Distal Biceps Tendon Repair Using a Modified Double-Incision Technique : Patient-Reported Outcomes With 10-Year Follow-up.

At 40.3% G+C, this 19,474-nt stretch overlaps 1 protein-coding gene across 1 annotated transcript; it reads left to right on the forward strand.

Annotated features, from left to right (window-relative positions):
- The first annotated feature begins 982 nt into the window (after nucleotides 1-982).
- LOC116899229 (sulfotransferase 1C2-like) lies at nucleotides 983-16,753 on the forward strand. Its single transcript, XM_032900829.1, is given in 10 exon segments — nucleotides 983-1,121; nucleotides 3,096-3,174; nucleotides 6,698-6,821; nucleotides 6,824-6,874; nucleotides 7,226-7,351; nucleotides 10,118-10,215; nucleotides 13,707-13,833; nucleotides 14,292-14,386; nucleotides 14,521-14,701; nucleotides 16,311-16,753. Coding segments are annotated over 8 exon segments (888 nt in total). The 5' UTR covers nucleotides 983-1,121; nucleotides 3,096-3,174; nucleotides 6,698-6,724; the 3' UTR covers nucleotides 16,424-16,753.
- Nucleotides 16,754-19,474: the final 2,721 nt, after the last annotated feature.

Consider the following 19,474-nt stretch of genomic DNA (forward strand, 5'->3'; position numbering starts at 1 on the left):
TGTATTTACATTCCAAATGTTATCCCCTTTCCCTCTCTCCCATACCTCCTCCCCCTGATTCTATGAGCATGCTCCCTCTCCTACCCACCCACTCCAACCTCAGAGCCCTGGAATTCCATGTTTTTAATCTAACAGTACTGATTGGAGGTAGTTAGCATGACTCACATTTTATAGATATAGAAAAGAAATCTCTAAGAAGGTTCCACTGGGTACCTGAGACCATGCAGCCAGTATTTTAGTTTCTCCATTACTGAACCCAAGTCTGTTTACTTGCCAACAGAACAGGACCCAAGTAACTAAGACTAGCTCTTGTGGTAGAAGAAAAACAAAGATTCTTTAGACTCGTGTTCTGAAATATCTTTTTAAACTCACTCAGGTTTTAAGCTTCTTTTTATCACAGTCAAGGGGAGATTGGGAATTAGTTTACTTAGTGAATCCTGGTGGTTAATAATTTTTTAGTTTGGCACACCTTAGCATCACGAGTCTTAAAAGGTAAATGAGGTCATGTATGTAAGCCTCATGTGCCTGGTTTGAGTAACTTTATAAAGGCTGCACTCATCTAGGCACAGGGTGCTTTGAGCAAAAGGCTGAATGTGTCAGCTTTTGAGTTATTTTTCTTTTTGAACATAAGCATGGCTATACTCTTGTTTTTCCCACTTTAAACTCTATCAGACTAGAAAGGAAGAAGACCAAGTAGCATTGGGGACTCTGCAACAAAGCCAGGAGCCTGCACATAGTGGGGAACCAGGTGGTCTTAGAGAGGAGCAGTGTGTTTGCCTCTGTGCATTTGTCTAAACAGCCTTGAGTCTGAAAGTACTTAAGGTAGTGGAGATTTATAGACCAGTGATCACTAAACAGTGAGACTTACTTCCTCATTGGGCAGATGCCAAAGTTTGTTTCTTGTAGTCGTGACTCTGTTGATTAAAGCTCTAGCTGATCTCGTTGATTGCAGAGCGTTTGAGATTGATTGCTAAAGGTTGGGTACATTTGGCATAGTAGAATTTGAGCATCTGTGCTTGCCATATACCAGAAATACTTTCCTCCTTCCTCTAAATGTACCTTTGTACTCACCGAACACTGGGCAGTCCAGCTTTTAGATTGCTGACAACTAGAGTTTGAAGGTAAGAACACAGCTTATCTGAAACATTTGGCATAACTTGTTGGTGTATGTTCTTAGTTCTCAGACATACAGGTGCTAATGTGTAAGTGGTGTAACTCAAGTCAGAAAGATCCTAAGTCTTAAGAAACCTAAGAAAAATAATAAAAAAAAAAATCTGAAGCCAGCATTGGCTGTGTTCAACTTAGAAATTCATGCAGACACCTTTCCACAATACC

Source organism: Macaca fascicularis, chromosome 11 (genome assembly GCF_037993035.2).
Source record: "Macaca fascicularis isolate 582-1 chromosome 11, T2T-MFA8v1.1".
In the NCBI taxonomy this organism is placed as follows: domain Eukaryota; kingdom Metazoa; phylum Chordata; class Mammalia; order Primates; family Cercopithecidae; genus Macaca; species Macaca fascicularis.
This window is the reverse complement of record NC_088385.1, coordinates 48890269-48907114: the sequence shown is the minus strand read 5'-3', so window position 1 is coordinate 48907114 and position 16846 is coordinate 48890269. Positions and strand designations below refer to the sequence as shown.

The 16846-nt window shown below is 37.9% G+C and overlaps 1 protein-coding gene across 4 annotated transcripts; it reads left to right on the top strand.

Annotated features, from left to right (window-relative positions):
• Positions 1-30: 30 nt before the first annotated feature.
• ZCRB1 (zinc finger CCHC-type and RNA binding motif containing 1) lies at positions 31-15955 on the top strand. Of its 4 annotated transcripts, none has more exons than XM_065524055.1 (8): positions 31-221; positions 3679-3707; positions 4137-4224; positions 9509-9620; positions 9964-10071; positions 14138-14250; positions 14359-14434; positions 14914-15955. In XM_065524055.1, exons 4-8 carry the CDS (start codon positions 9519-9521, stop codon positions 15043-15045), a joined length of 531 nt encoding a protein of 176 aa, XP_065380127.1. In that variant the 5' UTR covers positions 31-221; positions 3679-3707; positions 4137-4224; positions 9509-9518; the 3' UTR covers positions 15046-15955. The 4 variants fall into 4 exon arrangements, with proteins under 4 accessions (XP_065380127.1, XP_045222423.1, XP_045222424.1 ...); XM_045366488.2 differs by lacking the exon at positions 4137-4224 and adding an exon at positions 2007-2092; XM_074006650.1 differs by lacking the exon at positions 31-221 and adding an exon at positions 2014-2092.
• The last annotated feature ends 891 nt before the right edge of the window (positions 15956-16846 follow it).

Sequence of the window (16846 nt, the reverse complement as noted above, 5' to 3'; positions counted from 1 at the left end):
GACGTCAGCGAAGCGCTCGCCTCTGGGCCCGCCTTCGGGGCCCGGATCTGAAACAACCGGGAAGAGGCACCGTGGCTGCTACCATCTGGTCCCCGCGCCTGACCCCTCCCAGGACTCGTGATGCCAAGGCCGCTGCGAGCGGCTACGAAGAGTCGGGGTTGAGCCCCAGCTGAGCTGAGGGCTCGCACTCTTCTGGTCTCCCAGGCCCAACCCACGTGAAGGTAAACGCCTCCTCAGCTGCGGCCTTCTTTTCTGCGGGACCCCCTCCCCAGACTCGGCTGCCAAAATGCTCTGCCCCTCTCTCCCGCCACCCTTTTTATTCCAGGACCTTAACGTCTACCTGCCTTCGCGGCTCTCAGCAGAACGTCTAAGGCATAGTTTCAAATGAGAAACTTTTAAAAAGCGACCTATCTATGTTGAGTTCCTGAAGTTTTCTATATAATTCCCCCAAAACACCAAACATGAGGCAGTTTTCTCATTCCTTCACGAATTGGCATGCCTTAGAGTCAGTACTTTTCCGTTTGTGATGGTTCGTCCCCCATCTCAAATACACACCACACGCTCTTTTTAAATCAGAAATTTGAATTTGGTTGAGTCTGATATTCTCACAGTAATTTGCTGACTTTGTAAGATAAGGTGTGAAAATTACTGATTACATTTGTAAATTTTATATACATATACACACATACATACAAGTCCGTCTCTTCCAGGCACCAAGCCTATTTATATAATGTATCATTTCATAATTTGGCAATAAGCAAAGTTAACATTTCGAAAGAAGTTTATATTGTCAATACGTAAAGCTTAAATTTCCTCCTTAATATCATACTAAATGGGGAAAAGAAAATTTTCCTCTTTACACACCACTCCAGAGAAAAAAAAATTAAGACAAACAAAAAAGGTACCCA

Background:In the setting of complete distal biceps tendon rupture, surgical repair has become the standard of care to restore optimal elbow function, but the optimal approach and method of tendon fixation are still subjects of debate and have remained controversial for more than half a century. Purpose:To evaluate patient-reported long-term outcomes after distal biceps tendon repair using a modified double-incision technique. Study Design:Case series; Level of evidence, 4. Methods:We reviewed primary distal biceps tendon repairs after isolated tendon rupture using the modified muscle-splitting double-incision approach and transosseous suture fixation technique described by Morrey et al (1985), which had been performed at our level 1 trauma center between January 2000 and December 2013. Outcome measures included the subjective elbow value (SEV), the Oxford Elbow Score (OES) with its 3 domains (function, pain, and social-psychological), a self-performed hook test, and the 3-level version of the EuroQoL 5-dimensional instrument (EQ-5D-3L) as a measure of health status. Levels of overall satisfaction were determined by asking whether the patient would consent to the operation again. In addition, patients were asked to report any complications. Results:A total of 30 patients met the inclusion criteria, and 25 patients were available for the survey. Mean age at the time of rupture was 47 years. All patients were male. Mean follow-up was 120 months (range, 57-207 months). The follow-up rate was 83.34%. The following outcome results were obtained: SEV, 88.16% ± 25.18%; OES, 43.80 ± 10.56 out of 48 points; OES Pain, 92.50% ± 23.03%; OES Function, 92.25% ± 22.19%; OES Social-Psychological, 89% ± 23.68%; EQ-5D-3L, 0.93 ± 0.21. All patients described a negative hook test. Patient-reported complications included painless limitation in forearm rotation in 8% of patients (n = 2); reduced flexion and forearm rotation strength with and without pain in 8% (n = 2) and 4% (n = 1), respectively; synostosis after 1 year requiring revision surgery in 4% (n = 1); and transient wrist drop in 4% (n = 1). The overall complication rate was 28% (7/25), and 96% (n = 24) would consent to the operation again. Conclusion:Despite the cited approach-related morbidity, we report an excellent patient-reported long-term outcome for the double-incision distal biceps repair technique.